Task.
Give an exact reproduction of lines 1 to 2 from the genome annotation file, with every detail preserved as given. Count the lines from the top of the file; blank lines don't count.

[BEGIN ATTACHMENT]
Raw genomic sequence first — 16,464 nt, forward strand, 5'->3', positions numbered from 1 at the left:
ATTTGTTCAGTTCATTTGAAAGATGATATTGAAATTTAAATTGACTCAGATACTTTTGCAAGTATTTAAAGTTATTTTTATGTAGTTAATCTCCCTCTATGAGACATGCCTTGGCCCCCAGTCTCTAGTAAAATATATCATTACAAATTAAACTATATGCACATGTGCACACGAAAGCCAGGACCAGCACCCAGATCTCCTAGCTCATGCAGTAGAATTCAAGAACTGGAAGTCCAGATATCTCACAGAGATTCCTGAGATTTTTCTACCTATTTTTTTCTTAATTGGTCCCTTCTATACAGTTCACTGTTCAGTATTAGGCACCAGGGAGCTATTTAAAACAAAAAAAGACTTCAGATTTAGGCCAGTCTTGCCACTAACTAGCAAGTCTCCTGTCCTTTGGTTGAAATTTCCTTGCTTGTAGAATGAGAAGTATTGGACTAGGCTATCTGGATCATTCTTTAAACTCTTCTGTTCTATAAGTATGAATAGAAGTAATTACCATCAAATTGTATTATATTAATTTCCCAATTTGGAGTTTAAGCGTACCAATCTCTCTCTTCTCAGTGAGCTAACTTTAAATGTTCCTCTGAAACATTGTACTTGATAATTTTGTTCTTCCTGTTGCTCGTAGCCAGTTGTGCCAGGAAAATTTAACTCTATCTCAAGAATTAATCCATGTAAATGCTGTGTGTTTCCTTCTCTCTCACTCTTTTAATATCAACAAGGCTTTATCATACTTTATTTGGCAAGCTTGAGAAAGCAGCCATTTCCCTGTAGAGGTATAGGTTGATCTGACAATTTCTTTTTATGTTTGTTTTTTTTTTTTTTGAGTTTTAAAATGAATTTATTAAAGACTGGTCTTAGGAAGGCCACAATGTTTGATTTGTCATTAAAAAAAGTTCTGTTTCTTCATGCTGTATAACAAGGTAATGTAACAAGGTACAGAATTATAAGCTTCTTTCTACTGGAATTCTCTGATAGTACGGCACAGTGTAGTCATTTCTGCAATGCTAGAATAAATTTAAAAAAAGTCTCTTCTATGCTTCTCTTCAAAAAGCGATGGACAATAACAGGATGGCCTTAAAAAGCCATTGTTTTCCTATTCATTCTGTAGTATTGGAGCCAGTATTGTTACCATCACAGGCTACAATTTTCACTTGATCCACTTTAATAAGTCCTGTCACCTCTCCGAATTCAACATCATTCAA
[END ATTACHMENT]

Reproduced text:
Raw genomic sequence first — 16,464 nt, forward strand, 5'->3', positions numbered from 1 at the left:
ATTTGTTCAGTTCATTTGAAAGATGATATTGAAATTTAAATTGACTCAGATACTTTTGCAAGTATTTAAAGTTATTTTTATGTAGTTAATCTCCCTCTATGAGACATGCCTTGGCCCCCAGTCTCTAGTAAAATATATCATTACAAATTAAACTATATGCACATGTGCACACGAAAGCCAGGACCAGCACCCAGATCTCCTAGCTCATGCAGTAGAATTCAAGAACTGGAAGTCCAGATATCTCACAGAGATTCCTGAGATTTTTCTACCTATTTTTTTCTTAATTGGTCCCTTCTATACAGTTCACTGTTCAGTATTAGGCACCAGGGAGCTATTTAAAACAAAAAAAGACTTCAGATTTAGGCCAGTCTTGCCACTAACTAGCAAGTCTCCTGTCCTTTGGTTGAAATTTCCTTGCTTGTAGAATGAGAAGTATTGGACTAGGCTATCTGGATCATTCTTTAAACTCTTCTGTTCTATAAGTATGAATAGAAGTAATTACCATCAAATTGTATTATATTAATTTCCCAATTTGGAGTTTAAGCGTACCAATCTCTCTCTTCTCAGTGAGCTAACTTTAAATGTTCCTCTGAAACATTGTACTTGATAATTTTGTTCTTCCTGTTGCTCGTAGCCAGTTGTGCCAGGAAAATTTAACTCTATCTCAAGAATTAATCCATGTAAATGCTGTGTGTTTCCTTCTCTCTCACTCTTTTAATATCAACAAGGCTTTATCATACTTTATTTGGCAAGCTTGAGAAAGCAGCCATTTCCCTGTAGAGGTATAGGTTGATCTGACAATTTCTTTTTATGTTTGTTTTTTTTTTTTTTGAGTTTTAAAATGAATTTATTAAAGACTGGTCTTAGGAAGGCCACAATGTTTGATTTGTCATTAAAAAAAGTTCTGTTTCTTCATGCTGTATAACAAGGTAATGTAACAAGGTACAGAATTATAAGCTTCTTTCTACTGGAATTCTCTGATAGTACGGCACAGTGTAGTCATTTCTGCAATGCTAGAATAAATTTAAAAAAAGTCTCTTCTATGCTTCTCTTCAAAAAGCGATGGACAATAACAGGATGGCCTTAAAAAGCCATTGTTTTCCTATTCATTCTGTAGTATTGGAGCCAGTATTGTTACCATCACAGGCTACAATTTTCACTTGATCCACTTTAATAAGTCCTGTCACCTCTCCGAATTCAACATCATTCAA